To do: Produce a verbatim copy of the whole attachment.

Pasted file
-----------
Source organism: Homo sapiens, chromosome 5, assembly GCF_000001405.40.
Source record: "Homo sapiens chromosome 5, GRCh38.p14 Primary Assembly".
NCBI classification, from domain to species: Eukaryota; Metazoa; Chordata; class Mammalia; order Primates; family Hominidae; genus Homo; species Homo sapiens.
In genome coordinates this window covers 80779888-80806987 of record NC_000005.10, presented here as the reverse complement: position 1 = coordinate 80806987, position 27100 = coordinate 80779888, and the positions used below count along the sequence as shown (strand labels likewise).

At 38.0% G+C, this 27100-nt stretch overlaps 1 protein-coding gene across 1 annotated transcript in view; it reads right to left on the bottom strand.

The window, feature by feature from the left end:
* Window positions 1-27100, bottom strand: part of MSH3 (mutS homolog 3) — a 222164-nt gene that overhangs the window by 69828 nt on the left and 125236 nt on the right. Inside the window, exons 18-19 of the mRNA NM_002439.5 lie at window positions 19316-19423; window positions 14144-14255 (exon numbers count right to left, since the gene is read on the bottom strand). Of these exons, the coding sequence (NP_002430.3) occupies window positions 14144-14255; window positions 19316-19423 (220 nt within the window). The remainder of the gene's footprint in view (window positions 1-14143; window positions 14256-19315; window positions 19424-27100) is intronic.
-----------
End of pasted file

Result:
Source organism: Homo sapiens, chromosome 5, assembly GCF_000001405.40.
Source record: "Homo sapiens chromosome 5, GRCh38.p14 Primary Assembly".
NCBI classification, from domain to species: Eukaryota; Metazoa; Chordata; class Mammalia; order Primates; family Hominidae; genus Homo; species Homo sapiens.
In genome coordinates this window covers 80779888-80806987 of record NC_000005.10, presented here as the reverse complement: position 1 = coordinate 80806987, position 27100 = coordinate 80779888, and the positions used below count along the sequence as shown (strand labels likewise).

At 38.0% G+C, this 27100-nt stretch overlaps 1 protein-coding gene across 1 annotated transcript in view; it reads right to left on the bottom strand.

The window, feature by feature from the left end:
* Window positions 1-27100, bottom strand: part of MSH3 (mutS homolog 3) — a 222164-nt gene that overhangs the window by 69828 nt on the left and 125236 nt on the right. Inside the window, exons 18-19 of the mRNA NM_002439.5 lie at window positions 19316-19423; window positions 14144-14255 (exon numbers count right to left, since the gene is read on the bottom strand). Of these exons, the coding sequence (NP_002430.3) occupies window positions 14144-14255; window positions 19316-19423 (220 nt within the window). The remainder of the gene's footprint in view (window positions 1-14143; window positions 14256-19315; window positions 19424-27100) is intronic.